Dominic Cummings on Tuesday will be challenged to out himself as the source behind claims Boris Johnson said he would rather “let the bodies pile high” than order a third lockdown.
Three MPs on the parliamentary committees grilling Mr Cummings, the former Number 10 adviser, predicted he would be asked whether the Prime Minister ever made the remark.
Mr Johnson has denied publicly making the comment, which was allegedly uttered after the Prime Minister reluctantly agreed to a second lockdown last year.
However, numerous unnamed sources were said to have overheard the remark, according to media reports from the Daily Mail, ITV News and BBC News.
Mr Cummings has been accused by Number 10 sources of being behind leaks of information this year that politically damaged Mr Johnson, a claim he has publicly denied.
One MP attending the hearing told The Telegraph it was “absolutely certain” Mr Cummings will be questioned on the ‘bodies pile high’ claim, adding: “I would fall off my chair if that question wasn’t asked.”
Two other MPs said similar things, with one noting the line of questioning could prove “embarrassing for Boris and for Downing Street”.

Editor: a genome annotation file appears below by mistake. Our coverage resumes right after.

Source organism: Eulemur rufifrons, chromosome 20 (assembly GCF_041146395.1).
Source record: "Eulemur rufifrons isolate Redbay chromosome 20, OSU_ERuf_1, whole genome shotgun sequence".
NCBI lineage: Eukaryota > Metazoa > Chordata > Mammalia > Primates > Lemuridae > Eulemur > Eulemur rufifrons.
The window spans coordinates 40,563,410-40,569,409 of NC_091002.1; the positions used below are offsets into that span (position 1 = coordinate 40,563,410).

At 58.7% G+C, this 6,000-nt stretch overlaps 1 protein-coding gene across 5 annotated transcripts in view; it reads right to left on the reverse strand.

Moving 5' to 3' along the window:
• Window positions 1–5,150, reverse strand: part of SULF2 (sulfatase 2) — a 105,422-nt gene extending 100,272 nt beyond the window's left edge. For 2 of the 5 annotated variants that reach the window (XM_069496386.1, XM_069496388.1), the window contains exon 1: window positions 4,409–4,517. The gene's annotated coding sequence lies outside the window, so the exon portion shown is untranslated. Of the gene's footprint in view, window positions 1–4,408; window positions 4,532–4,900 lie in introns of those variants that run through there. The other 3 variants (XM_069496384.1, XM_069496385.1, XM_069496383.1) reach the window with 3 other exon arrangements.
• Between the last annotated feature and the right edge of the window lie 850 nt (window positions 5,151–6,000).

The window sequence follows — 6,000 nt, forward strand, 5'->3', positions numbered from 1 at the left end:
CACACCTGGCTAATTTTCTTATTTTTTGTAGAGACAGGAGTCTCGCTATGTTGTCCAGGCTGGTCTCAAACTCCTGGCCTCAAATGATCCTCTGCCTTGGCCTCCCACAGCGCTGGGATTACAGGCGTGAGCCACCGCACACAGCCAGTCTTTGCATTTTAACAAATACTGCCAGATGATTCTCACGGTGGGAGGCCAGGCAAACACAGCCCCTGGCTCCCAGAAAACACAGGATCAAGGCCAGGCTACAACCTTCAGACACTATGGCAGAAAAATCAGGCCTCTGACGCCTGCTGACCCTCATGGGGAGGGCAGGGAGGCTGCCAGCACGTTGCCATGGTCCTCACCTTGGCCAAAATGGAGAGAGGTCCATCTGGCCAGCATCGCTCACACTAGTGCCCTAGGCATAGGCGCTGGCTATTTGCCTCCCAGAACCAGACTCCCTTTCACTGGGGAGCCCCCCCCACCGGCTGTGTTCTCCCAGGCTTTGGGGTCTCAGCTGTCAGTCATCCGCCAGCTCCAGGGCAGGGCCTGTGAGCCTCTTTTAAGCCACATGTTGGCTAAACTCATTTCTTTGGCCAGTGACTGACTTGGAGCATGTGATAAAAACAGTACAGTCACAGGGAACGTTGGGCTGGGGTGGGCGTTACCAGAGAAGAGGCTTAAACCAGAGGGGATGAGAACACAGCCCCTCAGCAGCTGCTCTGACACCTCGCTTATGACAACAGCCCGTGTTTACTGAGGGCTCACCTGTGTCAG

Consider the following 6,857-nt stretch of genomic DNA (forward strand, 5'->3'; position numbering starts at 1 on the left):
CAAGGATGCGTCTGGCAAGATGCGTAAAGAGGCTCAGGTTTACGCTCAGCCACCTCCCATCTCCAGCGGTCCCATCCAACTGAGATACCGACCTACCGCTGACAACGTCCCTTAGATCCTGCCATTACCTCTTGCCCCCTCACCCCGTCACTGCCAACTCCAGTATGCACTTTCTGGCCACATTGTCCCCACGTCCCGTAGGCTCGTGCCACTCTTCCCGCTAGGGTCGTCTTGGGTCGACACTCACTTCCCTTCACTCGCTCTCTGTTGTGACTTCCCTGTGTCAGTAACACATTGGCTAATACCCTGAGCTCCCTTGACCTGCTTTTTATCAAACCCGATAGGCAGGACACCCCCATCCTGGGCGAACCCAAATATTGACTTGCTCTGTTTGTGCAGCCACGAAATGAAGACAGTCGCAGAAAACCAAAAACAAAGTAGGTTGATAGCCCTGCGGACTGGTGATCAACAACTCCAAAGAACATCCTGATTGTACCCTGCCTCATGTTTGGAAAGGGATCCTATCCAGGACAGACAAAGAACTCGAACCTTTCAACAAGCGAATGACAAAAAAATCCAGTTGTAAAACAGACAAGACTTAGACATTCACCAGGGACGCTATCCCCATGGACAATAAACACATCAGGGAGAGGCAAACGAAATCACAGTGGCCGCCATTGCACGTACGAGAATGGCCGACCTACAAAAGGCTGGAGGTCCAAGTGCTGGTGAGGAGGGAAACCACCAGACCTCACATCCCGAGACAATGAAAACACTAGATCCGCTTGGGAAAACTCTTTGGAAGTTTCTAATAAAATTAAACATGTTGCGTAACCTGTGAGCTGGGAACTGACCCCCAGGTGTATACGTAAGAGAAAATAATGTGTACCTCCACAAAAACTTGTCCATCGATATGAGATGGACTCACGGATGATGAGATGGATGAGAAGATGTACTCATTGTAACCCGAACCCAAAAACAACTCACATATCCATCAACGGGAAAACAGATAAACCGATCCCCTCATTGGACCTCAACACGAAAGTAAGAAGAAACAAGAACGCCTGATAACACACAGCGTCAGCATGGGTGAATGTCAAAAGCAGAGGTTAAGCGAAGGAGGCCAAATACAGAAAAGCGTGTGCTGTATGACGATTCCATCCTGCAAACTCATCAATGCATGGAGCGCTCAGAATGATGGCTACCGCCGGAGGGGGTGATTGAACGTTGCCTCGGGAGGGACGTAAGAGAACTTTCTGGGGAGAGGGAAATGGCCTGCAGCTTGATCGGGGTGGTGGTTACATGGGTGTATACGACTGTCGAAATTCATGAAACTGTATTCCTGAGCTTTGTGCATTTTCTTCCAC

Number 10 is bracing itself for Mr Cummings’s appearance before the House of Commons’s Science and Technology Committee and Health and Social Care Committee at 9.30am on Tuesday.
Mr Cummings was once a Boris Johnson ally, working together to defy the odds on the Brexit campaign in the 2016 referendum before teaming up again to win Mr Johnson the premiership and the 2019 general election.
However, the pair have fallen out spectacularly since Mr Cummings left Number 10 at the end of last year following tensions between different Downing Street factions.
Mr Cummings has continued his criticisms of the Government’s handling of the Covid-19 pandemic, despite having been a central part of the Number 10 team for most of last year.
In one tweet, Mr Cummings claimed that the Prime Minister was being “screamed at” in a March 14, 2020 meeting because there was “no plan for lockdown”. At the time the Covid-19 cases were soaring. A lockdown was announced later that month.
In another tweet, Mr Cummings described what he called “the most surreal day” of his 18 months in Government when it was allegedly argued to Mr Johnson that encouraging people to isolate if needed should be delayed.
One former Government adviser who has known Mr Cummings for more than half a decade said his motivation for speaking out was to make sure the “truth” was known about the Government’s response to Covid-19.
“A lot of people are going to be very embarrassed,” the source told The Telegraph, adding that Mr Cummings “has got documents and he isn’t afraid to use them”.
But the Government’s denials at Mr Cummings claims are already emerging. Anne-Marie Trevelyan, a Government minister for business, insisted that herd immunity was “never the policy of this Government”.
Downing Street also insisted Mr Johnson did not miss emergency meetings on the response to the emerging coronavirus pandemic because he was working on a book.
The Prime Minister’s official spokesman said he was “not aware” of Mr Johnson doing any work on a biography of William Shakespeare while in office.